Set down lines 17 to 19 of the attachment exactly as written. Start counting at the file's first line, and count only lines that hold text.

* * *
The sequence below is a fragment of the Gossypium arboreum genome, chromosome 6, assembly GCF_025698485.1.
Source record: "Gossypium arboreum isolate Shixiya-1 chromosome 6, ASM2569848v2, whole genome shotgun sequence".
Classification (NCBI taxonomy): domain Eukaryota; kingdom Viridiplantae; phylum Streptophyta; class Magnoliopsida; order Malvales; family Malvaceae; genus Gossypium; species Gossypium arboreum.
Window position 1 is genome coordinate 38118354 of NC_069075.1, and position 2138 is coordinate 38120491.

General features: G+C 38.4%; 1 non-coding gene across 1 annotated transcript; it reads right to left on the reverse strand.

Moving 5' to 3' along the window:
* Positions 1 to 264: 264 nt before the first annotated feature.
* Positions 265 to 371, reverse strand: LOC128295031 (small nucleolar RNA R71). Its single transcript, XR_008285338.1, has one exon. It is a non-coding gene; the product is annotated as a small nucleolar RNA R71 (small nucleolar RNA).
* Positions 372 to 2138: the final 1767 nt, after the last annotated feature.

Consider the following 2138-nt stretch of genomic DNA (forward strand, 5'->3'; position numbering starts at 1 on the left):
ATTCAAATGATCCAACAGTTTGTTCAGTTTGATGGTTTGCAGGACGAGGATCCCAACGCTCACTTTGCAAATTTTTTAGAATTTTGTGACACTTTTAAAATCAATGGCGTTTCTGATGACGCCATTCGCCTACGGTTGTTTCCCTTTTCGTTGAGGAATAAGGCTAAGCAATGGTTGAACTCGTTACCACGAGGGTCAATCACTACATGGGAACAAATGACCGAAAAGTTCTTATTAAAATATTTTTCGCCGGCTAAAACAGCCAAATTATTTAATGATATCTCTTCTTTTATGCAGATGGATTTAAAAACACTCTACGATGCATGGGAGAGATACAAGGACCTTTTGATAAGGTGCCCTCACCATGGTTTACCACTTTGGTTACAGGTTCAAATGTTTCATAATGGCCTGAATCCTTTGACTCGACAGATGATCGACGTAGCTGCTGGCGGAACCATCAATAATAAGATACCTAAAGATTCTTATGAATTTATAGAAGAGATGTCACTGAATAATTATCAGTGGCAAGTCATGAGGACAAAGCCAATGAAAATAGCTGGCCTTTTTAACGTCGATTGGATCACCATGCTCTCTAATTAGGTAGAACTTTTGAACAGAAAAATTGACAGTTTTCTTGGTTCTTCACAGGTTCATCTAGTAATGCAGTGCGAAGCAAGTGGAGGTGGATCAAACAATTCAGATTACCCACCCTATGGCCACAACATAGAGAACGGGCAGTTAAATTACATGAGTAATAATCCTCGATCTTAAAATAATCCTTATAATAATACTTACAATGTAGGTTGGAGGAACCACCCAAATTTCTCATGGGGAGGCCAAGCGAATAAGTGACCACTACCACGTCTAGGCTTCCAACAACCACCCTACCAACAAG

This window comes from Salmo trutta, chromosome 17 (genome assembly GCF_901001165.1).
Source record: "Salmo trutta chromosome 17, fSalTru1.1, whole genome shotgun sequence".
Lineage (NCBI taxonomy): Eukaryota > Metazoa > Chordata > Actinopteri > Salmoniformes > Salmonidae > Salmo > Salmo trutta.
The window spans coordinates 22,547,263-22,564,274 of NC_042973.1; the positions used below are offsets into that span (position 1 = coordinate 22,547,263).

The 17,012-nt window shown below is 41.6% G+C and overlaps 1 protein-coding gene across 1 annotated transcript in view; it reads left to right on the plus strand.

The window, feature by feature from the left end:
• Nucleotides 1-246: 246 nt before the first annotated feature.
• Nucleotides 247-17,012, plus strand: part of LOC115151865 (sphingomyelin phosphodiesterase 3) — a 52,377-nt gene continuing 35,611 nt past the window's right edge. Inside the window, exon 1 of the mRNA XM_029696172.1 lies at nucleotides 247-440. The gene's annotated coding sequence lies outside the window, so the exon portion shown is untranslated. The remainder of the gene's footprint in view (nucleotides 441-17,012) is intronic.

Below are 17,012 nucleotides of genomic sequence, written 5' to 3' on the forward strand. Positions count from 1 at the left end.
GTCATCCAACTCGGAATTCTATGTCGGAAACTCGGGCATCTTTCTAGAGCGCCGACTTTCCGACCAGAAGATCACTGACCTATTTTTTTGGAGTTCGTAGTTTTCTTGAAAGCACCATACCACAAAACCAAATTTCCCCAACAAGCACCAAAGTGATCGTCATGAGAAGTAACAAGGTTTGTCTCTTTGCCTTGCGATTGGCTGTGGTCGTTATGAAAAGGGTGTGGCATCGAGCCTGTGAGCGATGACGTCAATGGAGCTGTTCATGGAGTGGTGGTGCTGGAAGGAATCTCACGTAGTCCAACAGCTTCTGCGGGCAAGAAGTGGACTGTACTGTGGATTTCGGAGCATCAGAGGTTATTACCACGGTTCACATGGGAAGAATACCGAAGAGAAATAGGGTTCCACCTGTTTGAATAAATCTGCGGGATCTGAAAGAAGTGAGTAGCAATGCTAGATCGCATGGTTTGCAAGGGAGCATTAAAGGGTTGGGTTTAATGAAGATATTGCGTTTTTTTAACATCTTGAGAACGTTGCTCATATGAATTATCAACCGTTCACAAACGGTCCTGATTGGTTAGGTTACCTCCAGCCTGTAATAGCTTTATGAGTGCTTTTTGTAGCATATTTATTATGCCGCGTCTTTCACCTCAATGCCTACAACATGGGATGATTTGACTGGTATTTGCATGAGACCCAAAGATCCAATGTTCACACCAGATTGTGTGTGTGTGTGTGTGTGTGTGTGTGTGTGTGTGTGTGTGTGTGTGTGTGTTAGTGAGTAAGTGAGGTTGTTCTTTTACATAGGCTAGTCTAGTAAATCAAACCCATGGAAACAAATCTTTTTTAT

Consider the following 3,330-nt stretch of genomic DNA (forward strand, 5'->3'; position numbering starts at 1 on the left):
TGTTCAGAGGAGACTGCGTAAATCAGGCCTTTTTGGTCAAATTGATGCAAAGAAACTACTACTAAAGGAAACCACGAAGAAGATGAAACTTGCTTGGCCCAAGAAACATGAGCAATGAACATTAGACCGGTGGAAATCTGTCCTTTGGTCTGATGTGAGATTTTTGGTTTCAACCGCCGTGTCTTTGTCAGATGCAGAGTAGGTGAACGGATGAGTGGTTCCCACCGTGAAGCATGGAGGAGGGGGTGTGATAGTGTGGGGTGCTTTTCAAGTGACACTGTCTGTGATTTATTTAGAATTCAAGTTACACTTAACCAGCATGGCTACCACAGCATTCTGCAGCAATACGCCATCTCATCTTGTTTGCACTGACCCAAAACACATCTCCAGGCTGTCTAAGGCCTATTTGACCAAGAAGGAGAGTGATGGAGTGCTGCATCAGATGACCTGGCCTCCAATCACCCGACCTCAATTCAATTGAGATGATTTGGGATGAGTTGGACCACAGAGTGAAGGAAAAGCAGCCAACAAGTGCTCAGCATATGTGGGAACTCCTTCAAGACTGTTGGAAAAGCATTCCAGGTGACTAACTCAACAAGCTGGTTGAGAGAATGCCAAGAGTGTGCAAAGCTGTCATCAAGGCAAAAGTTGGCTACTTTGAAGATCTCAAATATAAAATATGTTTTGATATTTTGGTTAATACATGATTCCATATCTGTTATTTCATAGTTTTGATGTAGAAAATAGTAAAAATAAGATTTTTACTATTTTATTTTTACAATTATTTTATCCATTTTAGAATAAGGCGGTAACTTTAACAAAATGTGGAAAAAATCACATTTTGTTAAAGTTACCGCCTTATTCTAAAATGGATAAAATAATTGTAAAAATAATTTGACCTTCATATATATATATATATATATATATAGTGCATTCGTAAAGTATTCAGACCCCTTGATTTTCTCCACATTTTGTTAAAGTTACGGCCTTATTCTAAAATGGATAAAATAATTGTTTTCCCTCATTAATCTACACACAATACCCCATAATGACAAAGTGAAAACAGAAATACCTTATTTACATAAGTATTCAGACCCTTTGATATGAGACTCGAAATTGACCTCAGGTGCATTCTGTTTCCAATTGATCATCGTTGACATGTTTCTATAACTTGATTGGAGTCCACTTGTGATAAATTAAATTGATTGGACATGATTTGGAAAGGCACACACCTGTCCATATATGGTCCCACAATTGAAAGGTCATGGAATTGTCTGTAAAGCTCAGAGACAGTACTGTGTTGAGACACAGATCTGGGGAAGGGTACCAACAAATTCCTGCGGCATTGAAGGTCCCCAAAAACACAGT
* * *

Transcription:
The window, feature by feature from the left end:
• Nucleotides 1-246: 246 nt before the first annotated feature.
• Nucleotides 247-17,012, plus strand: part of LOC115151865 (sphingomyelin phosphodiesterase 3) — a 52,377-nt gene continuing 35,611 nt past the window's right edge. Inside the window, exon 1 of the mRNA XM_029696172.1 lies at nucleotides 247-440. The gene's annotated coding sequence lies outside the window, so the exon portion shown is untranslated. The remainder of the gene's footprint in view (nucleotides 441-17,012) is intronic.